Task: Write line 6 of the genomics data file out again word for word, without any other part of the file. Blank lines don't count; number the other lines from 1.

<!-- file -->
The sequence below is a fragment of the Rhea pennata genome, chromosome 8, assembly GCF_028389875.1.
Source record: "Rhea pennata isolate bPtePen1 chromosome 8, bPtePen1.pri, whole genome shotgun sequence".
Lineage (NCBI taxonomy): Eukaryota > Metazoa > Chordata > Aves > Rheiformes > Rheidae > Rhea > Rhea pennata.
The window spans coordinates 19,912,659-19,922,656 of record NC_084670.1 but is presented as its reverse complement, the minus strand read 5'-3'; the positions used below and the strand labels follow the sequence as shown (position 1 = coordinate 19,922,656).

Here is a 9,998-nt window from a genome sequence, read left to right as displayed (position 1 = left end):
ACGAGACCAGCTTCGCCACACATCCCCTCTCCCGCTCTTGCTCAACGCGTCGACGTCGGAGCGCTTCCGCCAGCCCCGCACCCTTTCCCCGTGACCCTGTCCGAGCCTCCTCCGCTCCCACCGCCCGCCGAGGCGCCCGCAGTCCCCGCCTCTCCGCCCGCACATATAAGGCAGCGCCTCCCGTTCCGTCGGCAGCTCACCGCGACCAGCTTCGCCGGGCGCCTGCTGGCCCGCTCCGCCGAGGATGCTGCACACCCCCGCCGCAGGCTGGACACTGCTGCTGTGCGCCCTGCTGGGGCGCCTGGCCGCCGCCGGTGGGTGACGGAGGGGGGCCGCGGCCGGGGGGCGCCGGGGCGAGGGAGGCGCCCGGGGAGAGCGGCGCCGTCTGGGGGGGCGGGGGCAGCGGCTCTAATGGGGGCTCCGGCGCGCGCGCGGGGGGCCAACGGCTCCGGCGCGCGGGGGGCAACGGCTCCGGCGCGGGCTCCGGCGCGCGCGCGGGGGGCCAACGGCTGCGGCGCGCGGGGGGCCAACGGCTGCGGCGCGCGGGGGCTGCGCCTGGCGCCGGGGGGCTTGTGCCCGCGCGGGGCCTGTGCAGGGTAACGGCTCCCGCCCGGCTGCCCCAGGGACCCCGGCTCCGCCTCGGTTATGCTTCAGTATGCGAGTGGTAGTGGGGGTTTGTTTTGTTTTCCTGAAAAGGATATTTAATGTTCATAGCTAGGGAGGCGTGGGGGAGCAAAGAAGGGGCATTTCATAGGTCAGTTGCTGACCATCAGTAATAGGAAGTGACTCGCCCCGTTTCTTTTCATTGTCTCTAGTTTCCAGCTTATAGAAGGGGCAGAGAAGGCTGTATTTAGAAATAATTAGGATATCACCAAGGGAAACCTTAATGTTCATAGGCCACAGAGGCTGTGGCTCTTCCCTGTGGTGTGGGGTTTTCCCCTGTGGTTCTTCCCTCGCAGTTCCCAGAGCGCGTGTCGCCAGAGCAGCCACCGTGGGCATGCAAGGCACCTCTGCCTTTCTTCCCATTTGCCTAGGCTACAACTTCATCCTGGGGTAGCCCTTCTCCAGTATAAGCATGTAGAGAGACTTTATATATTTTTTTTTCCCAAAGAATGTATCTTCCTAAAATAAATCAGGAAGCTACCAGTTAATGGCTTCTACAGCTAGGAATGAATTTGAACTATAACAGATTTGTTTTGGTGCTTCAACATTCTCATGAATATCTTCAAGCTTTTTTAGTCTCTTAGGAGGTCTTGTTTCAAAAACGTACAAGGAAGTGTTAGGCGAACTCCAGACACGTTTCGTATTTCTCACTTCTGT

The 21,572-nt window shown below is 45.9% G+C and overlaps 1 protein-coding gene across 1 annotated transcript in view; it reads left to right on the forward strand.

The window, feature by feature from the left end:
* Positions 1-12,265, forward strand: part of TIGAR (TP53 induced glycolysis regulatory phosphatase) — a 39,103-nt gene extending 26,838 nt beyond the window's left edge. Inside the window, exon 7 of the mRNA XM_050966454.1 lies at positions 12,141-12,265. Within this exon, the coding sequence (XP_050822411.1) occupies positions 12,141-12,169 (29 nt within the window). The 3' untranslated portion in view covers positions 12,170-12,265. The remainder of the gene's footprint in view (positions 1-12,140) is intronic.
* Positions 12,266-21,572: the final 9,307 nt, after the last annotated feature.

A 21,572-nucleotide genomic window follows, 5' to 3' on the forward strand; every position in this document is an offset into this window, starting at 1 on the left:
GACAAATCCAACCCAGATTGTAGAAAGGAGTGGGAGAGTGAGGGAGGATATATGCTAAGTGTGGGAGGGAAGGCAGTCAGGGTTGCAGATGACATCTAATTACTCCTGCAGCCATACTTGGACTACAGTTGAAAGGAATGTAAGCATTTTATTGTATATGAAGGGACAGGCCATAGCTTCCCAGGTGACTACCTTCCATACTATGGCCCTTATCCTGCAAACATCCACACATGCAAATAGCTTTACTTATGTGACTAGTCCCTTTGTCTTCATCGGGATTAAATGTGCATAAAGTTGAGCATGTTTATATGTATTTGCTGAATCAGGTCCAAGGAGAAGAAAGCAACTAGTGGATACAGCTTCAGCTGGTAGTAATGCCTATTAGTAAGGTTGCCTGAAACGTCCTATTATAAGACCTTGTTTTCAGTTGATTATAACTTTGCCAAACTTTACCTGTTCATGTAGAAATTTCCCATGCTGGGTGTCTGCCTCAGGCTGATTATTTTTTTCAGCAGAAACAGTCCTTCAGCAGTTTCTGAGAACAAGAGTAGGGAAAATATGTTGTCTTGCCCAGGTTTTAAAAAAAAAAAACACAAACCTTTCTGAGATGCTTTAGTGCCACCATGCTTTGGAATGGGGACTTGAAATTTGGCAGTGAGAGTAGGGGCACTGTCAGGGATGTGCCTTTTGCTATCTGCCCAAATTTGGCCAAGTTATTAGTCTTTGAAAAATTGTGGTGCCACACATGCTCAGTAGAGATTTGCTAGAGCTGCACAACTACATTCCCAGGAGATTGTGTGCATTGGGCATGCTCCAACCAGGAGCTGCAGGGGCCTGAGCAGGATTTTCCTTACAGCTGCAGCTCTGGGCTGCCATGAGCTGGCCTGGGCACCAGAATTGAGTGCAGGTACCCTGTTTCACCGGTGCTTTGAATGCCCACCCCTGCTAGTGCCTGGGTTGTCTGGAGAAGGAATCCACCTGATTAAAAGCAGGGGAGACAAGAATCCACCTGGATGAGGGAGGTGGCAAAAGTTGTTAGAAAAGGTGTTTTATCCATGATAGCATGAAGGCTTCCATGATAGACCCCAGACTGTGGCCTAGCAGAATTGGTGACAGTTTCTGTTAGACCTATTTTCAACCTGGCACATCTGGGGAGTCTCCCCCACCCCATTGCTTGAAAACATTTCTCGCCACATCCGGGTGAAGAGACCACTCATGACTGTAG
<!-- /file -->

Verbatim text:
ACGAGACCAGCTTCGCCACACATCCCCTCTCCCGCTCTTGCTCAACGCGTCGACGTCGGAGCGCTTCCGCCAGCCCCGCACCCTTTCCCCGTGACCCTGTCCGAGCCTCCTCCGCTCCCACCGCCCGCCGAGGCGCCCGCAGTCCCCGCCTCTCCGCCCGCACATATAAGGCAGCGCCTCCCGTTCCGTCGGCAGCTCACCGCGACCAGCTTCGCCGGGCGCCTGCTGGCCCGCTCCGCCGAGGATGCTGCACACCCCCGCCGCAGGCTGGACACTGCTGCTGTGCGCCCTGCTGGGGCGCCTGGCCGCCGCCGGTGGGTGACGGAGGGGGGCCGCGGCCGGGGGGCGCCGGGGCGAGGGAGGCGCCCGGGGAGAGCGGCGCCGTCTGGGGGGGCGGGGGCAGCGGCTCTAATGGGGGCTCCGGCGCGCGCGCGGGGGGCCAACGGCTCCGGCGCGCGGGGGGCAACGGCTCCGGCGCGGGCTCCGGCGCGCGCGCGGGGGGCCAACGGCTGCGGCGCGCGGGGGGCCAACGGCTGCGGCGCGCGGGGGCTGCGCCTGGCGCCGGGGGGCTTGTGCCCGCGCGGGGCCTGTGCAGGGTAACGGCTCCCGCCCGGCTGCCCCAGGGACCCCGGCTCCGCCTCGGTTATGCTTCAGTATGCGAGTGGTAGTGGGGGTTTGTTTTGTTTTCCTGAAAAGGATATTTAATGTTCATAGCTAGGGAGGCGTGGGGGAGCAAAGAAGGGGCATTTCATAGGTCAGTTGCTGACCATCAGTAATAGGAAGTGACTCGCCCCGTTTCTTTTCATTGTCTCTAGTTTCCAGCTTATAGAAGGGGCAGAGAAGGCTGTATTTAGAAATAATTAGGATATCACCAAGGGAAACCTTAATGTTCATAGGCCACAGAGGCTGTGGCTCTTCCCTGTGGTGTGGGGTTTTCCCCTGTGGTTCTTCCCTCGCAGTTCCCAGAGCGCGTGTCGCCAGAGCAGCCACCGTGGGCATGCAAGGCACCTCTGCCTTTCTTCCCATTTGCCTAGGCTACAACTTCATCCTGGGGTAGCCCTTCTCCAGTATAAGCATGTAGAGAGACTTTATATATTTTTTTTTCCCAAAGAATGTATCTTCCTAAAATAAATCAGGAAGCTACCAGTTAATGGCTTCTACAGCTAGGAATGAATTTGAACTATAACAGATTTGTTTTGGTGCTTCAACATTCTCATGAATATCTTCAAGCTTTTTTAGTCTCTTAGGAGGTCTTGTTTCAAAAACGTACAAGGAAGTGTTAGGCGAACTCCAGACACGTTTCGTATTTCTCACTTCTGT